Education

Humphries: New Rules, Reaction; ‘Renewed Optimism’

Share on Facebook0Tweet about this on TwitterShare on Google+0Share on LinkedIn0Pin on Pinterest0Email this to someone

By Tom Humphries, CEO, Youngstown Warren Regional Chamber

YOUNGSTOWN, Ohio — Students and their families in Youngstown have a better opportunity now than they did at any time in at least a dozen years.

It was the 2003-04 academic year that Youngstown City Schools received its first F on the state report card. It has received an F every year since.

In 2007, then-Gov. Ted Strickland created the state’s Academic Distress Commission and outlined its rules. Three years later, because of its continued failing grade, the Youngstown City School District was taken over by the state commission. Strickland’s commission was well-intended, but ultimately failed as Youngstown continued to receive nothing but Fs on the report card.

But today I have renewed optimism for Youngstown’s children. That optimism stems from several events that have unfolded over the past 10 months, and especially over last couple of weeks.

It was 10 months ago that I first met with a cabinet of prominent members of our community, all of whom possess a deep passion for our students and their opportunities for success. The likes of then-Eastern Gateway Community College President Laura Meeks, successful businessman Herb Washington, retired Youngstown Municipal Court Judge Robert A. Douglas Jr., who has seen far too many Youngstown kids in front of his bench, and Youngstown State University President Jim Tressel were among the cabinet members. Others included Youngstown Catholic Diocese Bishop George Murray, then-Youngstown City Schools Superintendent Connie Hathorne, Regional Chamber Manager of Education and Workforce Development Nick Santucci, and myself.

Our state leaders, including Ohio’s Superintendent of Instruction Richard Ross and Gov. John Kasich, supported our effort. Eventually, the Ohio Senate Finance Committee used information gleaned from our meetings to carefully craft new rules, passed by the Ohio General Assembly, redefining academic distress commissions. We endorse those rules, contained in House Bill 70 which is set to become law in October.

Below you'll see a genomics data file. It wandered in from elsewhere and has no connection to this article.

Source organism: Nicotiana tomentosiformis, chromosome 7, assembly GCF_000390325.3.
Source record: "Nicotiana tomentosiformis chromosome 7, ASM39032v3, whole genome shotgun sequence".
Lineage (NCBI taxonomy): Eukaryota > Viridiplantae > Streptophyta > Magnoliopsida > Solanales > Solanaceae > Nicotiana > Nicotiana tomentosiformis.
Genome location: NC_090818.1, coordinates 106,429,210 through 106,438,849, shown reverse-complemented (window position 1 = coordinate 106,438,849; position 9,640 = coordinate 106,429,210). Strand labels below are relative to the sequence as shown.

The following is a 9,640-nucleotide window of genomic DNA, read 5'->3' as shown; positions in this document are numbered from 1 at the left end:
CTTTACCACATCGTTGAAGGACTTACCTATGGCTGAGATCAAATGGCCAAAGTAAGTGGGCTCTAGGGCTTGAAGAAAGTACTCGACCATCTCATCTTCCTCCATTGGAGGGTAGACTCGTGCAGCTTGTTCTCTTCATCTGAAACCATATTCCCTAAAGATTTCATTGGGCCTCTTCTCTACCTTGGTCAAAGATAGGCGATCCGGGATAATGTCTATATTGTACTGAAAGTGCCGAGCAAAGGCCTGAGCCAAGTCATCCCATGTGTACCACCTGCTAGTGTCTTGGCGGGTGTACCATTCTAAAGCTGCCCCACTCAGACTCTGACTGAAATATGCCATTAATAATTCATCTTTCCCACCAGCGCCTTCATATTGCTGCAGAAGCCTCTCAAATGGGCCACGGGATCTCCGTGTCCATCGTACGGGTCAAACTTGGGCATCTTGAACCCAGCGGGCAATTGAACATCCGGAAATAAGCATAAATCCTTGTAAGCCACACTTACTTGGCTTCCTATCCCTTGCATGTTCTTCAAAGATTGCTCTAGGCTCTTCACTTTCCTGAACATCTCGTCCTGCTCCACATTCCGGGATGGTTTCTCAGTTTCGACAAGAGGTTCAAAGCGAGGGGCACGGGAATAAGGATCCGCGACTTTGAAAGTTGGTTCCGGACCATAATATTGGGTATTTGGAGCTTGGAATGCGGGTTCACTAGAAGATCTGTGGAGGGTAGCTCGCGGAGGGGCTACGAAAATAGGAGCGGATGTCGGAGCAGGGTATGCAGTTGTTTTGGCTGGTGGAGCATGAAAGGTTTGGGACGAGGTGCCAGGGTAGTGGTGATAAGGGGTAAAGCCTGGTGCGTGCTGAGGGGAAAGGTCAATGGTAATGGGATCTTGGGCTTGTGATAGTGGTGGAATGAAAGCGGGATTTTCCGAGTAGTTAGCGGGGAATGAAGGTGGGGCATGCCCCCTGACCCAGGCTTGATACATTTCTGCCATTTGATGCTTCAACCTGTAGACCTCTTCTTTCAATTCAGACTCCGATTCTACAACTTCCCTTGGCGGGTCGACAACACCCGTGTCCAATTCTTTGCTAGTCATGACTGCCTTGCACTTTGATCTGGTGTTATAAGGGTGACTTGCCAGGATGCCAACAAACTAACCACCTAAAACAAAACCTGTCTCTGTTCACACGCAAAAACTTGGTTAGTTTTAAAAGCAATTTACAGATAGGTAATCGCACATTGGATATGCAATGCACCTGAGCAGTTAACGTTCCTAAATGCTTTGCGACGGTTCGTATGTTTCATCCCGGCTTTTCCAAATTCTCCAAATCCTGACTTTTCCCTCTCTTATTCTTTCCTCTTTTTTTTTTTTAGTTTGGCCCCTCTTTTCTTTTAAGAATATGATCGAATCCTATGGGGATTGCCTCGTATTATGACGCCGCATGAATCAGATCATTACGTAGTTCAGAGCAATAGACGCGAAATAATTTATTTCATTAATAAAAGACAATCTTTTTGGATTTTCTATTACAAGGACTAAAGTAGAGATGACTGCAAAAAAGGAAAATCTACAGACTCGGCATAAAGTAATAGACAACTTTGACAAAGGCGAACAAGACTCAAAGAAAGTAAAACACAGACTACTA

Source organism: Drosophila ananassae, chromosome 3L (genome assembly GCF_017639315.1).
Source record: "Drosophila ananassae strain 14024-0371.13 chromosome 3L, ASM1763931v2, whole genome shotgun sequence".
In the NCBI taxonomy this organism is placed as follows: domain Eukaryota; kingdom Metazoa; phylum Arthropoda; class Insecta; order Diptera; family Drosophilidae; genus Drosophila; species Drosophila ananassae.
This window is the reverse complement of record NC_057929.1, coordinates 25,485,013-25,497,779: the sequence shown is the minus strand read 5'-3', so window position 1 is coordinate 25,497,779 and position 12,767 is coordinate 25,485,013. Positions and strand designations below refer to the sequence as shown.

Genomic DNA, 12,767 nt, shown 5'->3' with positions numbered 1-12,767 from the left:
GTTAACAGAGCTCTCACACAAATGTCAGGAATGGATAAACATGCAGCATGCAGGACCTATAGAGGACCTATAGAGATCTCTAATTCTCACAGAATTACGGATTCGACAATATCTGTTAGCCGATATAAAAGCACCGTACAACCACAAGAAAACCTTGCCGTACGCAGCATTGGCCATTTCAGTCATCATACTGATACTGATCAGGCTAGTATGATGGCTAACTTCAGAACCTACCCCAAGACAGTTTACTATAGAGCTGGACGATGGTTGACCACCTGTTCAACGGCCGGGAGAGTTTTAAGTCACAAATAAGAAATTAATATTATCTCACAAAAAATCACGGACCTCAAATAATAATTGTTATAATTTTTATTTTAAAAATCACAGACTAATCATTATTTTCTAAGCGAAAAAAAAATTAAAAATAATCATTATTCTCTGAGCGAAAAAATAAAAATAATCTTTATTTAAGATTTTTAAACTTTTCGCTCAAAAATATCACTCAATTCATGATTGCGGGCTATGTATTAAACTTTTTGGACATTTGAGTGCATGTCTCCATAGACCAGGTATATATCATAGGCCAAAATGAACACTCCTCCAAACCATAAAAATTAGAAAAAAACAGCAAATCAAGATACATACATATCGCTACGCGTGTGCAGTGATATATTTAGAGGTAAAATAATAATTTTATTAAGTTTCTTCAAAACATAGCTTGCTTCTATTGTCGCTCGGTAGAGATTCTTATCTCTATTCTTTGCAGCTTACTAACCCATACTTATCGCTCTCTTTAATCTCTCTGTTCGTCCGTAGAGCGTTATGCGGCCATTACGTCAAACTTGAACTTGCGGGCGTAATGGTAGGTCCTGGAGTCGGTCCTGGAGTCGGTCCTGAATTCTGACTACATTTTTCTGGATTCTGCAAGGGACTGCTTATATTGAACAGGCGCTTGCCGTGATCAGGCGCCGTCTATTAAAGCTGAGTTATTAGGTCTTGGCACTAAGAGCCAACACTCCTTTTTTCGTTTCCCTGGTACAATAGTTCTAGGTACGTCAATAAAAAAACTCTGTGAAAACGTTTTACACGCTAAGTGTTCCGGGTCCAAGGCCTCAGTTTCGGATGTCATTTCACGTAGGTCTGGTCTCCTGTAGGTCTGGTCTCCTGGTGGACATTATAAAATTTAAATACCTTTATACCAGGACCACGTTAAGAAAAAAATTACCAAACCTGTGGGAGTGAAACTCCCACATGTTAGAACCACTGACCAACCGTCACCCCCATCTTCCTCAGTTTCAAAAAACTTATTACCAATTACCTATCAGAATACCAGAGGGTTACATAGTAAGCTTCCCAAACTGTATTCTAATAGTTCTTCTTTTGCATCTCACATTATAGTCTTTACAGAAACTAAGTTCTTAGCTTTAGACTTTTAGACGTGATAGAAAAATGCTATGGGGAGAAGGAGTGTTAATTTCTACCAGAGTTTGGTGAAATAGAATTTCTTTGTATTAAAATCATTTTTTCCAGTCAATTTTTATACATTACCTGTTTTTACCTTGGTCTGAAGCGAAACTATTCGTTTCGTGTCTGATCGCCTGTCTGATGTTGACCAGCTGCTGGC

It’s not merely the new rules that give me renewed optimism. It’s the reaction to those rules. We have received support from several constituencies, we witnessed a rally in front of the Board of Education office, and we watched a march commencing in downtown Youngstown. Though some of the reaction has a tinge of opposition – no change comes without a healthy debate – they all deliver the same message: that we must provide a better chance for our kids.

Looking back at 12 years of failure, I do not recall demonstrations, marches, a dedicated effort from prominent community leaders like Dr. Meeks, Mr. Washington, Judge Douglas and President Tressel, or such a concerted effort from Columbus. So now it’s simply a matter of harnessing the passion that has bubbled to the surface. The passion within the teachers, the employee bargaining units, the board of education, the administrative staff, the state superintendent, even the governor. Harnessing the passion to arm the future Youngstown City Schools CEO (a leadership position outlined in HB 70) with the ideas and support needed to achieve his task of raising the district’s grade to a C.

Many of those ideas have already surfaced during meetings held in the wake of HB 70’s passage. Those meetings have served as a vehicle to better understand the state’s new plan, and to answer questions that concerned citizens have about how this innovative concept will roll out not only for Youngstown, but every district that one day finds itself in this situation.

The Youngstown Warren Regional Chamber, as the Valley’s lead economic development agency, is constantly tasked with providing site selectors up-to-date information on the availability of a qualified workforce as well as the community’s quality of k-12 education. In fact, many years ago when the U.S. Congress engaged in a Base Realignment and Closure process, the community’s k-12 performance was given more weight than the Youngstown Air Reserve Station’s military efficiency. That’s because the Pentagon, like most other employers, care about the quality of education available for their employees’ children.

Only 1.1 percent of the Youngstown City Schools’ Class of 2013 tested ready for college. That does not bode well for attracting employers, instilling confidence in outside companies that they can find a qualified work force here, or helping our existing companies find the human capital to expand.

But most importantly, we have failed a generation of children. Consequently, we have strained our social service providers who must now support that failed generation.

But enough of failure. For the first time in 12 years we see the community coming together to recognize the severity of the situation and to discuss how we’re going to fix it. How we’re going to stop the open enrollment drain. How we’re going to regrow the district’s student population.

We’re all on the same team. We all want what’s best for the students. Let’s continue the coalescing so we can help the kids achieve.

Pictured: Tom Humphries, CEO of the Youngstown Warren Regional Chamber, addresses Monday’s meeting about the future of the Youngstown City Schools.

RELATED:
Audience Assails Kasich Plan to Reform City Schools

Humphries is President and CEO of the Youngstown-Warren Regional Chamber

Published by The Business Journal, Youngstown, Ohio.